5th WGNE workshop on systematic errors in weather and climate models

The 5th Working Group on Numerical Experimentation (WGNE) workshop on systematic errors in weather and climate models was held in Montréal, Canada from 19 to 23 June 2017. The principal goal of the workshop is to increase understanding of the nature and cause of errors in models used for weather and climate prediction, including intra-seasonal to inter-annual scales.

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Centre Mont-Royal, venue for the workshop

The workshop is held every four years. The 5th WGNE workshop focused on processes that models currently fail to represent accurately, based around six themes: atmosphere-land-ocean-cryosphere interactions, clouds and precipitation, resolution issues, teleconnections, metrics and diagnostics, and model errors in ensembles. For each of the themes, the workshop started off with talks from invited keynote speakers, followed by contributed oral presentations, a conclusion session and a poster session.

My PhD project studies mean-state precipitation biases over the Maritime Continent in CMIP5 atmosphere-only experiments, which aligns well with the “model errors in ensembles” workshop theme. I received a lot of constructive feedback and suggestions during the discussions in the poster session.

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Lunch with experts. Photo courtesy of Ariane Frassoni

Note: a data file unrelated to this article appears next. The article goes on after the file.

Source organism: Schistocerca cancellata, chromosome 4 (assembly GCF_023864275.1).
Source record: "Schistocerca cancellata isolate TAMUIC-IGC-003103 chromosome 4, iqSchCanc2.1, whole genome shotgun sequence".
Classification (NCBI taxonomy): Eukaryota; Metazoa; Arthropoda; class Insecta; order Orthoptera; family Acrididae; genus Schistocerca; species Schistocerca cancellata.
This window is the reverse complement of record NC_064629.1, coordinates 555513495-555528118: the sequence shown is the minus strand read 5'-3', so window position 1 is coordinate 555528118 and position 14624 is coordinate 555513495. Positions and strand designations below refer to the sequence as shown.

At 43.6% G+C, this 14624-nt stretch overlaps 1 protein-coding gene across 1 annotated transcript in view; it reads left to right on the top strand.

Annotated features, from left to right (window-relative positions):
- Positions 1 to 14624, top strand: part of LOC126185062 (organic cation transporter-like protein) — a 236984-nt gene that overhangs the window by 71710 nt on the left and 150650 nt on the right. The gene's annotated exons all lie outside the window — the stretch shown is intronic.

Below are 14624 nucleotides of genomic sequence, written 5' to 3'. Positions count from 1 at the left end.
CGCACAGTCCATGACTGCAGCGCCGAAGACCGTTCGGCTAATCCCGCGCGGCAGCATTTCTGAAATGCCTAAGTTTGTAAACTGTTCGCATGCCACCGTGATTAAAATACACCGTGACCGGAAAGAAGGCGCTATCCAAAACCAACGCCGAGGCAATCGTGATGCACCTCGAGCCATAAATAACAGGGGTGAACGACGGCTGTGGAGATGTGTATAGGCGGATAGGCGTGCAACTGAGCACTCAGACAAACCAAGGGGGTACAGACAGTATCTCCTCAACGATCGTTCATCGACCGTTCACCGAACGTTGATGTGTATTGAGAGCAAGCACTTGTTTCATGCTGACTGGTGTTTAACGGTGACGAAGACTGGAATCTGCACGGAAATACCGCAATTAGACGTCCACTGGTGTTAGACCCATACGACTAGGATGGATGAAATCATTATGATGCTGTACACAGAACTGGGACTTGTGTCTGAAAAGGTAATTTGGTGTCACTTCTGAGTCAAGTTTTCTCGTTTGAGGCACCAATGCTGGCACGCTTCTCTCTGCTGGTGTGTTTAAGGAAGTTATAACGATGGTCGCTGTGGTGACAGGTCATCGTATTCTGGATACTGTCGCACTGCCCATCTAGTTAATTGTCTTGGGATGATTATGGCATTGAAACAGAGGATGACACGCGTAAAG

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Pub night. Photo courtesy of Ariane Frassoni

A mixture of scientific and social activities were organized in this workshop dedicated to Early Career Scientists (ECS). We had the opportunity to be a session rapporteur and participate in a best poster competition. Then we were given the chance to get to know more established scientists during the more social ‘lunch-with-experts’ and ‘pub night’ activities. The lunch-with-experts was truly entertaining – with conversations about PhD life and challenges, future career path advice, variations between countries in PhD education systems and much more! ECS were also given the opportunity to become co-reviewer of a poster competition session where we work in pairs with an expert scientist to review posters in a session we are not competing in. By becoming the co-reviewer, we get to experience the review process and get in contact with expert scientists.

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Session rapporteur presentation. Photo courtesy of Ariane Frassoni

On the last day, the session rapporteur presented a summary on the main issues discussed in each session, followed by a panel discussion and an overall conclusion to the workshop. I am very happy that my poster on ‘Maritime Continent seasonal climate biases in AMIP experiments of the CMIP5 multimodel ensemble’ was given the Best Poster Award, alongside with Falko Judt for his poster on ‘Effect of model error on the predictability of hurricane intensity’ and Danahé Paquin-Ricard for her poster on ‘The role and impact of a deep convective parameterization on Km-scale atmospheric forecasts’ during the closing session.

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ECS group photo. Photo courtesy of Ariane Frassoni

Lastly, I also got to do some sightseeing while I was in Montréal after the workshop. From the amazing Notre-Dame Basilica, great views of the city from Mont Royal and the underground city to escape the weather, Montréal has so much to offer!

 

I am thankful to the World Meteorological Organization (WMO) for providing me the travel funding to attend the workshop and present my poster. Also many thanks go to Ariane Frassoni for organising the pub nights and facilitating the ECS activities, as well as for providing the photos for this post.

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